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Northern Marsupial Mole (Notoryctes caurinus)

The Marsupial Mole

The northern marsupial mole is an endangered species that lives in Central Australia. This species is also known as the “blind sand burrower”. Northern marsupial moles are endangered due to predators such as the fox, the dingo, and cats; another possible reason is the declining presence of food sources. There is very limited information on this species due to its secretive nature.

Average Northern marsupial moles measure 130mm including the head and body. A very short tail is preset (only about 20mm). The head is pointed to assist in burrowing. Strong limbs are present with paws that are more like scoops. There are no eyes present and there are mere openings for ears. Plenty of fine yellow fur covers the body of the northern marsupial mole. This species is slightly smaller than the northern marsupial mole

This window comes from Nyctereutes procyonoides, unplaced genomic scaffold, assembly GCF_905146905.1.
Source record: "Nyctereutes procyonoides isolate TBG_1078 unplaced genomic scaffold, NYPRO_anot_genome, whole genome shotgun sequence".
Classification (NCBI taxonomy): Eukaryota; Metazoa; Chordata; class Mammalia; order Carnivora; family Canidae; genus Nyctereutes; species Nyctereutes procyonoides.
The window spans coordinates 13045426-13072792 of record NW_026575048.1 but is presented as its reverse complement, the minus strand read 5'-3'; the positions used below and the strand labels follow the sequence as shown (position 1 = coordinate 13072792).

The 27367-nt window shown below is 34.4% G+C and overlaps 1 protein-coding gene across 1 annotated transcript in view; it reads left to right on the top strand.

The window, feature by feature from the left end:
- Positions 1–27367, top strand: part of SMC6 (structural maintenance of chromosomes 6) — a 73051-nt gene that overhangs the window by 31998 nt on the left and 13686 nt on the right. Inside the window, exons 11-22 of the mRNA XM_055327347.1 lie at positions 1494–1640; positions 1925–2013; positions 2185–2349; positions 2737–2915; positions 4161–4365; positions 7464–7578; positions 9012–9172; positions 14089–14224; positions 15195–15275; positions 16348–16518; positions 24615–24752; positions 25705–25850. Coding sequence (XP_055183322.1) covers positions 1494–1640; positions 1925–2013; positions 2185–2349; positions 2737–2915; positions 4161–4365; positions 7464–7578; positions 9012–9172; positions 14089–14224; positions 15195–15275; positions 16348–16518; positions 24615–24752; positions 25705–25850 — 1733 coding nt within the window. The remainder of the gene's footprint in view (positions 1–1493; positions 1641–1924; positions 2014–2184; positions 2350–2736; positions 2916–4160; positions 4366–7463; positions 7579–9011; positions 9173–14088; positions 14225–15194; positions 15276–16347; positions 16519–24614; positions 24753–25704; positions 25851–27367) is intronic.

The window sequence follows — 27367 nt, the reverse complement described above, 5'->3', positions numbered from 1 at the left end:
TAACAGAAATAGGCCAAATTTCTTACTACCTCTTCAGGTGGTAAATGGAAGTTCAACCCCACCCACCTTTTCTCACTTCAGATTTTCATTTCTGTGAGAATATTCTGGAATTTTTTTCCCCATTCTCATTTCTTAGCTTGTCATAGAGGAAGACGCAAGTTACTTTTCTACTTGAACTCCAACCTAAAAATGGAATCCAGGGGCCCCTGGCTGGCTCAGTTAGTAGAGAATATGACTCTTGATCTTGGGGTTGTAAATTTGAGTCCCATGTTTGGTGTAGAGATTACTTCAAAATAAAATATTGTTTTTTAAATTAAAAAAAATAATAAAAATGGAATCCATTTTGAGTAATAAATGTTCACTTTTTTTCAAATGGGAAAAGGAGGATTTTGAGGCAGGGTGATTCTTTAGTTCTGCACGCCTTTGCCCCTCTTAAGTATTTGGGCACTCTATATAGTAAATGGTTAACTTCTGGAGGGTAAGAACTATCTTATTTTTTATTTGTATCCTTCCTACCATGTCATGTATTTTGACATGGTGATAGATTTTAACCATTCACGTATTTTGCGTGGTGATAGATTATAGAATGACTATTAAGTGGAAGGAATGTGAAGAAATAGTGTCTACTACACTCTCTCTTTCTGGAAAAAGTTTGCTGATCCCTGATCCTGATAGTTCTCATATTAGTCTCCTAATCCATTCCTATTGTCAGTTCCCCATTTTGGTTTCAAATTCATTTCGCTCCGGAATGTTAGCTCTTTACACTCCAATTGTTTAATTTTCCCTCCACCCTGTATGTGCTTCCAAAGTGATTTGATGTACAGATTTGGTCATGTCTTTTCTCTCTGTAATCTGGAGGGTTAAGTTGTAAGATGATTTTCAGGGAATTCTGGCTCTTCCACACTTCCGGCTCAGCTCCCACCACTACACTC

Northern marsupial moles are solitary creatures that spend most of their time burrowing in the sandy soil. The species will dig shallow tunnels but burrows are much deeper in the soil. It is believed that the northern marsupial mole, after heavy rainfall, will come to the surface.

The diet of the northern marsupial mole consists mainly of larvae and pupae. This species most likely seeks out food using scent due to the lack of sight and minimal hearing.

Breeding information is unavailable about this species.

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A Field Guide to the Mammals of Australia, Menkhorst P. and Knight, F. ©2001.

History of the Marsupial Moles, Withers, P. and Thomson, G., 8/8/04, http://www.zoology.uwa.edu.au/staff/pwithers/marsupialmole/history.htm.

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